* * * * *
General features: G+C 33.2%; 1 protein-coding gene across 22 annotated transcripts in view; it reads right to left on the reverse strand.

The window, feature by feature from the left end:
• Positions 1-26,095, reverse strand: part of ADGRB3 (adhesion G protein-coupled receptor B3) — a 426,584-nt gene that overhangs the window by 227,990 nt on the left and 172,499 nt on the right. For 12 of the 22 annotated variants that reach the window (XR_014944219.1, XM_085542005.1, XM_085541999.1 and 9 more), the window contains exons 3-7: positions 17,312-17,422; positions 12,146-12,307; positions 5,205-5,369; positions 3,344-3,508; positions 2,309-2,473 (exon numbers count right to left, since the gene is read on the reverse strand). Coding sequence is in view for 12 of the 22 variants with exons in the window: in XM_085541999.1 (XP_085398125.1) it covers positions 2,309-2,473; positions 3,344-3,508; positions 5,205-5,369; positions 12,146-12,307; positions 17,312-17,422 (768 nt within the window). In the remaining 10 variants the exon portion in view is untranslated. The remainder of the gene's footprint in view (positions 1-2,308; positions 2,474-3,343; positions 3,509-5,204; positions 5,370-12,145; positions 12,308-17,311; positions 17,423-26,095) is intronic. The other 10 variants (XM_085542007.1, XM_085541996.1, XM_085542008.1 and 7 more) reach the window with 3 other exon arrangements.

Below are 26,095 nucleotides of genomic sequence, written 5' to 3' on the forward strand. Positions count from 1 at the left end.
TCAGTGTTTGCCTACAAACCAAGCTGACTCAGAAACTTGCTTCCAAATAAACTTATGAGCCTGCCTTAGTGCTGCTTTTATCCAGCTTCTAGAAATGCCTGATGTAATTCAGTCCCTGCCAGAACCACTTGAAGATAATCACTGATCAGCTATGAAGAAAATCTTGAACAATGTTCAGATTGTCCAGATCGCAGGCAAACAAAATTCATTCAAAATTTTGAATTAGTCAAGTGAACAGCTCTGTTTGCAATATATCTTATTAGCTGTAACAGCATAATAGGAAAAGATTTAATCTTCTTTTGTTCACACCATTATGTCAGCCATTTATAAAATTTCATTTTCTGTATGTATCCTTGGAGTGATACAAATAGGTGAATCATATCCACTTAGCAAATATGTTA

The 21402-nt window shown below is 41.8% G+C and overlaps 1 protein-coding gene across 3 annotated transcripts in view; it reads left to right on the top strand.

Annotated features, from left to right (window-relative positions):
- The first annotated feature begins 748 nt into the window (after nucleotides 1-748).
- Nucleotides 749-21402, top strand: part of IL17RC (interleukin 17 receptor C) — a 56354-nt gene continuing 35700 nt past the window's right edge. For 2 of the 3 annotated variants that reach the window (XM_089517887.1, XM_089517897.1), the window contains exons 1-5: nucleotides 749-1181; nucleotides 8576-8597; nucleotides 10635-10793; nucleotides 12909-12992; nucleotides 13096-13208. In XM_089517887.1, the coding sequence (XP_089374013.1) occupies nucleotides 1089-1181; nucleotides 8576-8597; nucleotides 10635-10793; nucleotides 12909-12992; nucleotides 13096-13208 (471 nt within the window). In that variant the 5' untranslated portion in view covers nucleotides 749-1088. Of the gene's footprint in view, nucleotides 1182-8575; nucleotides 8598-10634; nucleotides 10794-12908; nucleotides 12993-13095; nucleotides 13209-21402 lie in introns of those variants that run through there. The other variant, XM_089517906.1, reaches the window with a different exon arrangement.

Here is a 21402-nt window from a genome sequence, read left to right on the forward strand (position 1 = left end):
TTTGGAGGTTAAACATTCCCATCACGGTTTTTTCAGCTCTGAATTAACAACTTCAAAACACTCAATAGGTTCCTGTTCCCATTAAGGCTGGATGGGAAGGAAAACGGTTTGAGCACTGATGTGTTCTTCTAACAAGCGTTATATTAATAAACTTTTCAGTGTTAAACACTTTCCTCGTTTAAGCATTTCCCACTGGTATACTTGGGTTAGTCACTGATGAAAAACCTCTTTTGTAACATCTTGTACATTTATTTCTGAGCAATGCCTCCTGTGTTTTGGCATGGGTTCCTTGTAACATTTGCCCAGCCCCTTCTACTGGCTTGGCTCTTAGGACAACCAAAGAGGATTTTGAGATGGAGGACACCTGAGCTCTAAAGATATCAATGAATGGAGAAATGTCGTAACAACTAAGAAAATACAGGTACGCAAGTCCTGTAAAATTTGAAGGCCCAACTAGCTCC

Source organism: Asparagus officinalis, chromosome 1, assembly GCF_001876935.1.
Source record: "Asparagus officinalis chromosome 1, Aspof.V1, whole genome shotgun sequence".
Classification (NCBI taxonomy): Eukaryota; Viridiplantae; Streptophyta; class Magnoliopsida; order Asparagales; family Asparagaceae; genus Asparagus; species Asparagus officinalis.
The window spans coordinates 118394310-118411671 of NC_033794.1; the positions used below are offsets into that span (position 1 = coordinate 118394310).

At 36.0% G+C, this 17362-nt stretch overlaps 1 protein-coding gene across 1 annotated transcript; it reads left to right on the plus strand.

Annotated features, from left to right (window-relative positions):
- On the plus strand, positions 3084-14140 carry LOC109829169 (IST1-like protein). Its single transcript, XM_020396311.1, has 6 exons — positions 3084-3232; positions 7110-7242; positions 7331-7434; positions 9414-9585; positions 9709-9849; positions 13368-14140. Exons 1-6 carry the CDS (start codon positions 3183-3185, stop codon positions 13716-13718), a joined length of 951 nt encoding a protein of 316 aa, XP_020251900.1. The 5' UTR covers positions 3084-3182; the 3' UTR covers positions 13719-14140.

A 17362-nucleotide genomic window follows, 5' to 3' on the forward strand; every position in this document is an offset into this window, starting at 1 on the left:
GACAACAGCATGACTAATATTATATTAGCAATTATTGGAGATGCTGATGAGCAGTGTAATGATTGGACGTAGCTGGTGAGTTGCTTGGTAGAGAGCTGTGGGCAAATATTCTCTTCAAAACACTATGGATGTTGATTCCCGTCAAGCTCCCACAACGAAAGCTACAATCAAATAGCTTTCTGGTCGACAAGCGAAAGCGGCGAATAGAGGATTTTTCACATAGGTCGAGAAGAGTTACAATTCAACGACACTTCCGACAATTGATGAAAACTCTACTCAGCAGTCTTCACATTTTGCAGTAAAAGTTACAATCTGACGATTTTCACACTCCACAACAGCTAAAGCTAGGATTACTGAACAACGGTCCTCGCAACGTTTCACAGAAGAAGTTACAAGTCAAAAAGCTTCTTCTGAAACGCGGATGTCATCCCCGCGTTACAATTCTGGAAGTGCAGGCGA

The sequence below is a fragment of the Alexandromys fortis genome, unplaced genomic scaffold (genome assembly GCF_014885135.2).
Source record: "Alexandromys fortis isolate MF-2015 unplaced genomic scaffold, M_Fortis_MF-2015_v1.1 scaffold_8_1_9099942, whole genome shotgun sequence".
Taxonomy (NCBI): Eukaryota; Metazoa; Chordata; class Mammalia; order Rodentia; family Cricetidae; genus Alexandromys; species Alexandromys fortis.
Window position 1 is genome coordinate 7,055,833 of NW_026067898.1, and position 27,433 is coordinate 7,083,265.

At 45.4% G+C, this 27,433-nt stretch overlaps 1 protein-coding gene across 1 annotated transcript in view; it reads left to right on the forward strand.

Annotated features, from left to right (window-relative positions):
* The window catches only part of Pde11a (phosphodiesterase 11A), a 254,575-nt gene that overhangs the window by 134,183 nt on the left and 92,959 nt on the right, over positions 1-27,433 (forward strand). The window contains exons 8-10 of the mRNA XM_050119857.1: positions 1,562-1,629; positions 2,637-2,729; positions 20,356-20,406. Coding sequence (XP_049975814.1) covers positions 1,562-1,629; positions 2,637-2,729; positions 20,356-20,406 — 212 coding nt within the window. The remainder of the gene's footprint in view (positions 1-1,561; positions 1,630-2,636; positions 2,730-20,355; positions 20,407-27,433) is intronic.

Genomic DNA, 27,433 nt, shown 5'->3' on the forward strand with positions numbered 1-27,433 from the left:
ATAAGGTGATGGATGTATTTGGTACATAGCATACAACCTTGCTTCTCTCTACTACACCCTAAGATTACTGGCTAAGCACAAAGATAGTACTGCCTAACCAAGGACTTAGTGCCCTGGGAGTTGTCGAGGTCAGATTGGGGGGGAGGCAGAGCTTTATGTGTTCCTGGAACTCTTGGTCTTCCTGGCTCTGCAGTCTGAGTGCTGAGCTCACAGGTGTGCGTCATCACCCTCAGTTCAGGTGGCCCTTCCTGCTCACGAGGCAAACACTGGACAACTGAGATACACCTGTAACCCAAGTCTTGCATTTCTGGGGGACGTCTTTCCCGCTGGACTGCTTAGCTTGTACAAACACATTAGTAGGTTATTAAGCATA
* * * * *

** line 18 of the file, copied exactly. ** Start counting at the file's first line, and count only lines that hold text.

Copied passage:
- On the plus strand, positions 3084-14140 carry LOC109829169 (IST1-like protein). Its single transcript, XM_020396311.1, has 6 exons — positions 3084-3232; positions 7110-7242; positions 7331-7434; positions 9414-9585; positions 9709-9849; positions 13368-14140. Exons 1-6 carry the CDS (start codon positions 3183-3185, stop codon positions 13716-13718), a joined length of 951 nt encoding a protein of 316 aa, XP_020251900.1. The 5' UTR covers positions 3084-3182; the 3' UTR covers positions 13719-14140.